Near Consensus on New Rules for Women's Game - NBC Connecticut
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Near Consensus on New Rules for Women's Game

It's hard to find someone who doesn't think the new NCAA changes will be good for the game.

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    Near Consensus on New Rules for Women's Game

    Last week, the NCAA announced that it will move from two 20-minute halves to four quarters in the women's game beginning in the fall. And UConn coach Geno Auriemma, who has been a champion for change for some times, couldn't be happier.

    "What a great step forward for our game," he said, via the Hartford Courant. "As the game becomes more global, each year it's important that we start the process toward standardizing the rules. This is just the beginning of what I hope are many other changes to improve this great game."

    The expectation, according to the NCAA, is that it will enhance the flow of the game.

    "Players that possess a high IQ for the game will rise to the forefront," said former LSU coach Pokey Chatman, now with the Chicago Sky. "And the pace of the game will change and coaches will be able to implement much more strategy. We [the United States] are the world leaders of the game and it's nice to see how this all was thought out. It all makes the game world-wide and gets college players better prepared for the next level, while basically staying true to the game."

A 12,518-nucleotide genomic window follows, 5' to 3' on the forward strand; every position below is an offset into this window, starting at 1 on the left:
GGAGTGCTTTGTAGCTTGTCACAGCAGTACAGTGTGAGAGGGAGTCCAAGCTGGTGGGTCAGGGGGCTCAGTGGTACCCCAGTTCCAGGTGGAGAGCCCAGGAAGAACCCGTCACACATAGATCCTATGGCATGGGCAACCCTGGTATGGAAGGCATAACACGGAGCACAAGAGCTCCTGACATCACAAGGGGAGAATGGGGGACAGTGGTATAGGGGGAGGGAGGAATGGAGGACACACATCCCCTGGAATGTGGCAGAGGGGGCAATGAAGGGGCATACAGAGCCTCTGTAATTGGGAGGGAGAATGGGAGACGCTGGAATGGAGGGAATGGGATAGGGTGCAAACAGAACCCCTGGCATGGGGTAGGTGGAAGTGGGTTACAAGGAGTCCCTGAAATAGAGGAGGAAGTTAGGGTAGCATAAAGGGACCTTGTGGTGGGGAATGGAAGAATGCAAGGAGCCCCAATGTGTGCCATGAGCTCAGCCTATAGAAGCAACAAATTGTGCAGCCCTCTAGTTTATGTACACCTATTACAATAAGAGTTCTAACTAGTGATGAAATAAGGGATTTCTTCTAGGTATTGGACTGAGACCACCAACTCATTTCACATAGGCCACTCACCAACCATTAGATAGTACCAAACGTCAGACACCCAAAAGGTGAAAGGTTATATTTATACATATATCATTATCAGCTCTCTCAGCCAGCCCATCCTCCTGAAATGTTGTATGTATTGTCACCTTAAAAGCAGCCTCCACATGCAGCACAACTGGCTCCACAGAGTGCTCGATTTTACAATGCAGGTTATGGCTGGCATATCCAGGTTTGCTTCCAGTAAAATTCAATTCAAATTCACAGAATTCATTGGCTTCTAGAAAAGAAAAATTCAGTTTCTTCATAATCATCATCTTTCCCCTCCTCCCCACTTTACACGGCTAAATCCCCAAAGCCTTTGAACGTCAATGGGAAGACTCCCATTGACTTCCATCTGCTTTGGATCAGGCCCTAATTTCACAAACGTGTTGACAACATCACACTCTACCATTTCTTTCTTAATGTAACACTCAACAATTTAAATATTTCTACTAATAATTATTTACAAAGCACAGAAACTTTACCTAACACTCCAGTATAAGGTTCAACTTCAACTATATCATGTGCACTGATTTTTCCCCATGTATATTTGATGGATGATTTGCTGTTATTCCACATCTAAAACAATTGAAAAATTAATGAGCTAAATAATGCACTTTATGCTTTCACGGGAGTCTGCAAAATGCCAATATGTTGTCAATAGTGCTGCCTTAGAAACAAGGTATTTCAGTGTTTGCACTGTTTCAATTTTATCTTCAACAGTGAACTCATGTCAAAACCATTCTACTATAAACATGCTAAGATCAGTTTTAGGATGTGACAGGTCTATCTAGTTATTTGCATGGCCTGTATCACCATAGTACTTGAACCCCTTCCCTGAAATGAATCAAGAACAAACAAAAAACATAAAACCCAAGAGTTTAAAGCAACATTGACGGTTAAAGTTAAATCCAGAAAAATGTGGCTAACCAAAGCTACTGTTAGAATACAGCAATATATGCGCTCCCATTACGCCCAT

Another change to be introduced in the fall: teams will reach the double bonus on the fifth foul in each quarter. However, team fouls reset at the start of each quarter.

    "I'm curious to see if this will result in any new defensive strategies for coaches," UConn Radio Network analyst and former UConn guard Debbie Fiske told the Courant. "Maybe you will be able to press more, play more aggressively defensively until you see your team is nearly at the limit."

    Fiske continued: "And then you can put the pressure back on again because you've essentially been wiped clean of the previous fouls. I don't see UConn being heavily impacted by this simply because it hardly ever fouls. But other teams might feel differently about how they play, especially if they have a deep bench and the confidence to use their fouls over the entire game."

    We'll certainly get a better idea just how beneficial these new rules are for upper-echelon teams like the Huskies once the season starts.